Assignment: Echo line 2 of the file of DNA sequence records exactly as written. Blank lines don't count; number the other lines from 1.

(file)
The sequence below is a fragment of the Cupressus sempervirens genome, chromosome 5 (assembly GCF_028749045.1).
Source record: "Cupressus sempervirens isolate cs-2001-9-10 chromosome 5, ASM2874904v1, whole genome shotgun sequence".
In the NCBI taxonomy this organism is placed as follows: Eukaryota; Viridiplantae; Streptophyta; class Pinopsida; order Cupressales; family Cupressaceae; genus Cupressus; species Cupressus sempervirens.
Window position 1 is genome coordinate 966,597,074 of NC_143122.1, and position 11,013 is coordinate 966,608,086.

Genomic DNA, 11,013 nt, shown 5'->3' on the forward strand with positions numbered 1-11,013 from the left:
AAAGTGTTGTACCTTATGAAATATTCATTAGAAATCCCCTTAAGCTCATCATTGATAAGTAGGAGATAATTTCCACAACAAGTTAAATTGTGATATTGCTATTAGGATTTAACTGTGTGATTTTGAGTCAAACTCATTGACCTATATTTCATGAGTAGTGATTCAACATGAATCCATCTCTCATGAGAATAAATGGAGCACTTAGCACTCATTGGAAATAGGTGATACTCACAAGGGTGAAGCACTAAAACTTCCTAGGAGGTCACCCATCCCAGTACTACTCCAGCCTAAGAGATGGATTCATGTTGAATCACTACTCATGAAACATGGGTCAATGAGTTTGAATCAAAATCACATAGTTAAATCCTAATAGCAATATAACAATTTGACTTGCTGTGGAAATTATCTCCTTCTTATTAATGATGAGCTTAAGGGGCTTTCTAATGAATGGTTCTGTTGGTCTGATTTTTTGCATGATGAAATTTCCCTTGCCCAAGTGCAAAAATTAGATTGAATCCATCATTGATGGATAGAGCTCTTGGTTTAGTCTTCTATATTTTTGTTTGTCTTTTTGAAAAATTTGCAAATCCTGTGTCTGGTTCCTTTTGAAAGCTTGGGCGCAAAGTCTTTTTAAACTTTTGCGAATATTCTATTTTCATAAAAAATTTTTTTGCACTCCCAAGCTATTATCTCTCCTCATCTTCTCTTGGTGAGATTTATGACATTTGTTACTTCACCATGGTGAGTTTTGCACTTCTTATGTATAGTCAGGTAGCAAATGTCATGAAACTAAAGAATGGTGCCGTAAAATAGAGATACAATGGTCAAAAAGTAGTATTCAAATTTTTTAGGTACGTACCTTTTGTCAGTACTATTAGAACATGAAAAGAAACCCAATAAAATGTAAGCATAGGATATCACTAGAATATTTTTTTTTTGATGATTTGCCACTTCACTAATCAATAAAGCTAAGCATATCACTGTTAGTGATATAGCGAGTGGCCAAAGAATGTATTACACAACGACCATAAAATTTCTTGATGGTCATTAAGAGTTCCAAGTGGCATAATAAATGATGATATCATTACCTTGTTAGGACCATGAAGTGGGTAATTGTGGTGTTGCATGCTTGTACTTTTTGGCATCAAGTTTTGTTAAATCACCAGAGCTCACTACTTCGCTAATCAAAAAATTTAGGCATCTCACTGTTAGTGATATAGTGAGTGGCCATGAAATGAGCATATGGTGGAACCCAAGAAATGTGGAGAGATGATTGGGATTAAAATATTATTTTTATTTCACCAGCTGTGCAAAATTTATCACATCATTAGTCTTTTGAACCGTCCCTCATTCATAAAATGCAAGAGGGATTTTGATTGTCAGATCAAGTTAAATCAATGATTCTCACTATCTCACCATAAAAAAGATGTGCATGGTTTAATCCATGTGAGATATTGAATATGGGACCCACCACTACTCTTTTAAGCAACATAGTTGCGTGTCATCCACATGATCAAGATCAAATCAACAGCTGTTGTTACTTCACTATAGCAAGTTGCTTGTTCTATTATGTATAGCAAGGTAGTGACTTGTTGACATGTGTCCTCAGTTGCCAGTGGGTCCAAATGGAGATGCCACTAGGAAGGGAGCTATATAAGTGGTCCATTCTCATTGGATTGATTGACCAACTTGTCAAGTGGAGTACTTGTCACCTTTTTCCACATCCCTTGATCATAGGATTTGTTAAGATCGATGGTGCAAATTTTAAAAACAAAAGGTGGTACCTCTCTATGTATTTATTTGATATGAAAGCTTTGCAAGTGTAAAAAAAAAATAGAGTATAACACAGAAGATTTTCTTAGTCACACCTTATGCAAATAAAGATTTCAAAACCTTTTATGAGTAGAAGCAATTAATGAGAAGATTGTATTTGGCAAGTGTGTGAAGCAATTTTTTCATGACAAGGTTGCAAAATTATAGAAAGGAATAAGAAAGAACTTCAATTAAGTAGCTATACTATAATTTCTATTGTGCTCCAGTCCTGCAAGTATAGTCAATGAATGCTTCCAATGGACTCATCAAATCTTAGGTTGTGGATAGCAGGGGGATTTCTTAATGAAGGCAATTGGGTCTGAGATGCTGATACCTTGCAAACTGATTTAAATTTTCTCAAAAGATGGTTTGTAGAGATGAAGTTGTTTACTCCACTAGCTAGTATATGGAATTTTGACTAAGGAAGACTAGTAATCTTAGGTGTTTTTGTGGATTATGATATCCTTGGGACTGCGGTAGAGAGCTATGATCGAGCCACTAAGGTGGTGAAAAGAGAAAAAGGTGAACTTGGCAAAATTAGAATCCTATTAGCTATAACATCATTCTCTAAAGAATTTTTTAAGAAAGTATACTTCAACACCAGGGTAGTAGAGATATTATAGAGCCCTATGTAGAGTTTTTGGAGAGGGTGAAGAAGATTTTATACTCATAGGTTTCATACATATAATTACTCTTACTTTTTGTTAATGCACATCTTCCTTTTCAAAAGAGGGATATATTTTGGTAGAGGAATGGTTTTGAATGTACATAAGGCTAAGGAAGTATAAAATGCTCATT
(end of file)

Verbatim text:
Source record: "Cupressus sempervirens isolate cs-2001-9-10 chromosome 5, ASM2874904v1, whole genome shotgun sequence".